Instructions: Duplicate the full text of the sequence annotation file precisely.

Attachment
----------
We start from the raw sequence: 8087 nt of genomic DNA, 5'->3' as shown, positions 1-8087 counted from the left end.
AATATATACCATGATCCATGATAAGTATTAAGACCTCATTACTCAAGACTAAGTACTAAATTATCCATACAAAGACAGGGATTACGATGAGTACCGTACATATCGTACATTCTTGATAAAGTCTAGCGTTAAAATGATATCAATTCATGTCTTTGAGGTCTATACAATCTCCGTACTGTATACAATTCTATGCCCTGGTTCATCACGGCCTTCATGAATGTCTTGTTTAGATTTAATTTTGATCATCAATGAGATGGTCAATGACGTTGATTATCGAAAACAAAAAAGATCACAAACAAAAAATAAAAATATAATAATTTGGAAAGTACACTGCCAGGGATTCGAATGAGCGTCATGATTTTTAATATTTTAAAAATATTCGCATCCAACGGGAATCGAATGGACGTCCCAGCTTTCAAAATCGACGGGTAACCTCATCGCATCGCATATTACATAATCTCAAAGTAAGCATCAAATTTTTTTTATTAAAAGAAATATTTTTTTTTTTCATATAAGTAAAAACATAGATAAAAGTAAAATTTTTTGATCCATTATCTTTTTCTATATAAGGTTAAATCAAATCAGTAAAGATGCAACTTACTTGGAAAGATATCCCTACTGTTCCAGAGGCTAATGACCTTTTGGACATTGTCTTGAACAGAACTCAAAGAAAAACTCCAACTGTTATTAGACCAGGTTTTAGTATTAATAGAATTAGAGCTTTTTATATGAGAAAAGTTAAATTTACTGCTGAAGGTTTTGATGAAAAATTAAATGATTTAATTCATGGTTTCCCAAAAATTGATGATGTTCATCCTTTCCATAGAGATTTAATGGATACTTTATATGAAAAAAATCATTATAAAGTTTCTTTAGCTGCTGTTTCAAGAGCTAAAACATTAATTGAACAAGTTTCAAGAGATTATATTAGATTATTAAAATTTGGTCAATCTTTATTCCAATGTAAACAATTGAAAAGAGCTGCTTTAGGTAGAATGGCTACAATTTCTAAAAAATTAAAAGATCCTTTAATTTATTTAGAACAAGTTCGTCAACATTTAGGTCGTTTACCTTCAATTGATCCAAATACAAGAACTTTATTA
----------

We start from the raw sequence: 8087 nt of genomic DNA, 5'->3' as shown, positions 1-8087 counted from the left end.
AATATATACCATGATCCATGATAAGTATTAAGACCTCATTACTCAAGACTAAGTACTAAATTATCCATACAAAGACAGGGATTACGATGAGTACCGTACATATCGTACATTCTTGATAAAGTCTAGCGTTAAAATGATATCAATTCATGTCTTTGAGGTCTATACAATCTCCGTACTGTATACAATTCTATGCCCTGGTTCATCACGGCCTTCATGAATGTCTTGTTTAGATTTAATTTTGATCATCAATGAGATGGTCAATGACGTTGATTATCGAAAACAAAAAAGATCACAAACAAAAAATAAAAATATAATAATTTGGAAAGTACACTGCCAGGGATTCGAATGAGCGTCATGATTTTTAATATTTTAAAAATATTCGCATCCAACGGGAATCGAATGGACGTCCCAGCTTTCAAAATCGACGGGTAACCTCATCGCATCGCATATTACATAATCTCAAAGTAAGCATCAAATTTTTTTTATTAAAAGAAATATTTTTTTTTTTCATATAAGTAAAAACATAGATAAAAGTAAAATTTTTTGATCCATTATCTTTTTCTATATAAGGTTAAATCAAATCAGTAAAGATGCAACTTACTTGGAAAGATATCCCTACTGTTCCAGAGGCTAATGACCTTTTGGACATTGTCTTGAACAGAACTCAAAGAAAAACTCCAACTGTTATTAGACCAGGTTTTAGTATTAATAGAATTAGAGCTTTTTATATGAGAAAAGTTAAATTTACTGCTGAAGGTTTTGATGAAAAATTAAATGATTTAATTCATGGTTTCCCAAAAATTGATGATGTTCATCCTTTCCATAGAGATTTAATGGATACTTTATATGAAAAAAATCATTATAAAGTTTCTTTAGCTGCTGTTTCAAGAGCTAAAACATTAATTGAACAAGTTTCAAGAGATTATATTAGATTATTAAAATTTGGTCAATCTTTATTCCAATGTAAACAATTGAAAAGAGCTGCTTTAGGTAGAATGGCTACAATTTCTAAAAAATTAAAAGATCCTTTAATTTATTTAGAACAAGTTCGTCAACATTTAGGTCGTTTACCTTCAATTGATCCAAATACAAGAACTTTATTA